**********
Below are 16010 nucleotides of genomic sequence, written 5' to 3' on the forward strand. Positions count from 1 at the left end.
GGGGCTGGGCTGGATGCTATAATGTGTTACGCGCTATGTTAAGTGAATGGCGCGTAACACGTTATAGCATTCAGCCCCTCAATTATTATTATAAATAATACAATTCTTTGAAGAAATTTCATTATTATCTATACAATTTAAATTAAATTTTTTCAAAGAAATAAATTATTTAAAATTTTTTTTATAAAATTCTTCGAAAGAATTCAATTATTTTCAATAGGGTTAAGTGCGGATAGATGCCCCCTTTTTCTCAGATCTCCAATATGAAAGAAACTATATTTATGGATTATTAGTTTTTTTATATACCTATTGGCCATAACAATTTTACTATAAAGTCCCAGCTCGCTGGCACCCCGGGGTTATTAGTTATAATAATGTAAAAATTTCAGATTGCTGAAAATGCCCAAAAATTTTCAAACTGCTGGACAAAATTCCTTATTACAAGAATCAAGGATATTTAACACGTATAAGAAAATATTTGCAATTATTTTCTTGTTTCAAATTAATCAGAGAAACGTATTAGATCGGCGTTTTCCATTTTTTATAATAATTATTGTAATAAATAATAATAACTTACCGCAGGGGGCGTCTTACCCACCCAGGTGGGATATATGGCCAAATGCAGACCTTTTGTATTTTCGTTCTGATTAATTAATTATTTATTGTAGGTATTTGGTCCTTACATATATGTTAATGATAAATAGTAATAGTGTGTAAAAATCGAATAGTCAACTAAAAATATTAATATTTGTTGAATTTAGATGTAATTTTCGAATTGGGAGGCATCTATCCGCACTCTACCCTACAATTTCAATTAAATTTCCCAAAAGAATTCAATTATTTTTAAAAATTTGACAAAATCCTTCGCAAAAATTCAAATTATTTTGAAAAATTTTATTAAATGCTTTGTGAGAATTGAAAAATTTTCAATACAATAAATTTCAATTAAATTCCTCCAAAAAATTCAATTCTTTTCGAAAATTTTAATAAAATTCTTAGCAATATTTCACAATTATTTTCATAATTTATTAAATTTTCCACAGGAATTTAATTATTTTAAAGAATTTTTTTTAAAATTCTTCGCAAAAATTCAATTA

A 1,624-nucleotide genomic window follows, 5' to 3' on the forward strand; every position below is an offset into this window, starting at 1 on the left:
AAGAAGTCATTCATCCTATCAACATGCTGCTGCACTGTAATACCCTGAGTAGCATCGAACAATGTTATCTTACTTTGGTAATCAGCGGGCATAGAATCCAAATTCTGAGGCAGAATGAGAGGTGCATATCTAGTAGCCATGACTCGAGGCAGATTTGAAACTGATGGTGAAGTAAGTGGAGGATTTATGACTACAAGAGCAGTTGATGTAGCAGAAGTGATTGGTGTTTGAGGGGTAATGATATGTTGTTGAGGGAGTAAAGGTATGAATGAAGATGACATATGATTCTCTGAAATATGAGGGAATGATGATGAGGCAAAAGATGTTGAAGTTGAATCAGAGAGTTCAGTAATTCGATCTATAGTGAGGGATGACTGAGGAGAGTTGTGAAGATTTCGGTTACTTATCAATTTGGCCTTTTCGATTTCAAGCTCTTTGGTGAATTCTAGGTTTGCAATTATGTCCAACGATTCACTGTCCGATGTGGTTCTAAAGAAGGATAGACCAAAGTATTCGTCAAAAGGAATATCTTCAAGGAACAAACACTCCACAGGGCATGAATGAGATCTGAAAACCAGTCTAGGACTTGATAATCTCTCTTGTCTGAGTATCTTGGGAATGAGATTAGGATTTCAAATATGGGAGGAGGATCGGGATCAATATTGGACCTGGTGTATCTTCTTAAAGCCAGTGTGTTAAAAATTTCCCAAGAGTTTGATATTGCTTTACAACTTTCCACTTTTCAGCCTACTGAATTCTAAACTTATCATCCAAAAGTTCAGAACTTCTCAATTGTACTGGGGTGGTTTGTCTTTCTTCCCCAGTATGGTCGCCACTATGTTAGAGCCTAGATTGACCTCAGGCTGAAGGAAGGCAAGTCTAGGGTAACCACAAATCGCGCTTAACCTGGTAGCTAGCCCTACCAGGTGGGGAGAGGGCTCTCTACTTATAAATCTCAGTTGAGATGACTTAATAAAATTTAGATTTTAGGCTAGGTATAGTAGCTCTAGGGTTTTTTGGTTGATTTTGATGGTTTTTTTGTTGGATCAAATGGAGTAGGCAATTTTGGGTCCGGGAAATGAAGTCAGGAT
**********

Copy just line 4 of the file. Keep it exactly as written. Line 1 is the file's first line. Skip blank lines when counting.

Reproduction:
AAGAAGTCATTCATCCTATCAACATGCTGCTGCACTGTAATACCCTGAGTAGCATCGAACAATGTTATCTTACTTTGGTAATCAGCGGGCATAGAATCCAAATTCTGAGGCAGAATGAGAGGTGCATATCTAGTAGCCATGACTCGAGGCAGATTTGAAACTGATGGTGAAGTAAGTGGAGGATTTATGACTACAAGAGCAGTTGATGTAGCAGAAGTGATTGGTGTTTGAGGGGTAATGATATGTTGTTGAGGGAGTAAAGGTATGAATGAAGATGACATATGATTCTCTGAAATATGAGGGAATGATGATGAGGCAAAAGATGTTGAAGTTGAATCAGAGAGTTCAGTAATTCGATCTATAGTGAGGGATGACTGAGGAGAGTTGTGAAGATTTCGGTTACTTATCAATTTGGCCTTTTCGATTTCAAGCTCTTTGGTGAATTCTAGGTTTGCAATTATGTCCAACGATTCACTGTCCGATGTGGTTCTAAAGAAGGATAGACCAAAGTATTCGTCAAAAGGAATATCTTCAAGGAACAAACACTCCACAGGGCATGAATGAGATCTGAAAACCAGTCTAGGACTTGATAATCTCTCTTGTCTGAGTATCTTGGGAATGAGATTAGGATTTCAAATATGGGAGGAGGATCGGGATCAATATTGGACCTGGTGTATCTTCTTAAAGCCAGTGTGTTAAAAATTTCCCAAGAGTTTGATATTGCTTTACAACTTTCCACTTTTCAGCCTACTGAATTCTAAACTTATCATCCAAAAGTTCAGAACTTCTCAATTGTACTGGGGTGGTTTGTCTTTCTTCCCCAGTATGGTCGCCACTATGTTAGAGCCTAGATTGACCTCAGGCTGAAGGAAGGCAAGTCTAGGGTAACCACAAATCGCGCTTAACCTGGTAGCTAGCCCTACCAGGTGGGGAGAGGGCTCTCTACTTATAAATCTCAGTTGAGATGACTTAATAAAATTTAGATTTTAGGCTAGGTATAGTAGCTCTAGGGTTTTTTGGTTGATTTTGATGGTTTTTTTGTTGGATCAAATGGAGTAGGCAATTTTGGGTCCGGGAAATGAAGTCAGGAT